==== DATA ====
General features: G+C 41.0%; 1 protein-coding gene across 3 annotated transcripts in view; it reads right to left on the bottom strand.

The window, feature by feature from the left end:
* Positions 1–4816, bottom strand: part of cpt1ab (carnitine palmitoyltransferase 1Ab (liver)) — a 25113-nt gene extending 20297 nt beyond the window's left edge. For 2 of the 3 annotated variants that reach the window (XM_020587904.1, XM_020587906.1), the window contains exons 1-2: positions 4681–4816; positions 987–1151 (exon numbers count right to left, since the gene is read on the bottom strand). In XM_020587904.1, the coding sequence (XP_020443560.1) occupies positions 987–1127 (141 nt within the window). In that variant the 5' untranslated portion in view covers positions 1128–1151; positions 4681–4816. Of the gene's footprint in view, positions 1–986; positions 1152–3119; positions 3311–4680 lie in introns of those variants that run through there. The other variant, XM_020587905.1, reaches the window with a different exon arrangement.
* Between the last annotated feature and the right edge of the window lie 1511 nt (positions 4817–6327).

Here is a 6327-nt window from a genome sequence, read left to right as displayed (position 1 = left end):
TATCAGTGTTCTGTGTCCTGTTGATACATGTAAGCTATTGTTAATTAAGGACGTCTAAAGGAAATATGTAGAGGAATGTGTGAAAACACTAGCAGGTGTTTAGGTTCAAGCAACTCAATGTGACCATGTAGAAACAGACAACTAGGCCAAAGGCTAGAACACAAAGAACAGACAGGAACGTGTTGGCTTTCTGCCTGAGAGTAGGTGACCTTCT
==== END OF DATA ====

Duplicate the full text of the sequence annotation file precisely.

General features: G+C 41.0%; 1 protein-coding gene across 3 annotated transcripts in view; it reads right to left on the bottom strand.

The window, feature by feature from the left end:
* Positions 1–4816, bottom strand: part of cpt1ab (carnitine palmitoyltransferase 1Ab (liver)) — a 25113-nt gene extending 20297 nt beyond the window's left edge. For 2 of the 3 annotated variants that reach the window (XM_020587904.1, XM_020587906.1), the window contains exons 1-2: positions 4681–4816; positions 987–1151 (exon numbers count right to left, since the gene is read on the bottom strand). In XM_020587904.1, the coding sequence (XP_020443560.1) occupies positions 987–1127 (141 nt within the window). In that variant the 5' untranslated portion in view covers positions 1128–1151; positions 4681–4816. Of the gene's footprint in view, positions 1–986; positions 1152–3119; positions 3311–4680 lie in introns of those variants that run through there. The other variant, XM_020587905.1, reaches the window with a different exon arrangement.
* Between the last annotated feature and the right edge of the window lie 1511 nt (positions 4817–6327).

Here is a 6327-nt window from a genome sequence, read left to right as displayed (position 1 = left end):
TATCAGTGTTCTGTGTCCTGTTGATACATGTAAGCTATTGTTAATTAAGGACGTCTAAAGGAAATATGTAGAGGAATGTGTGAAAACACTAGCAGGTGTTTAGGTTCAAGCAACTCAATGTGACCATGTAGAAACAGACAACTAGGCCAAAGGCTAGAACACAAAGAACAGACAGGAACGTGTTGGCTTTCTGCCTGAGAGTAGGTGACCTTCT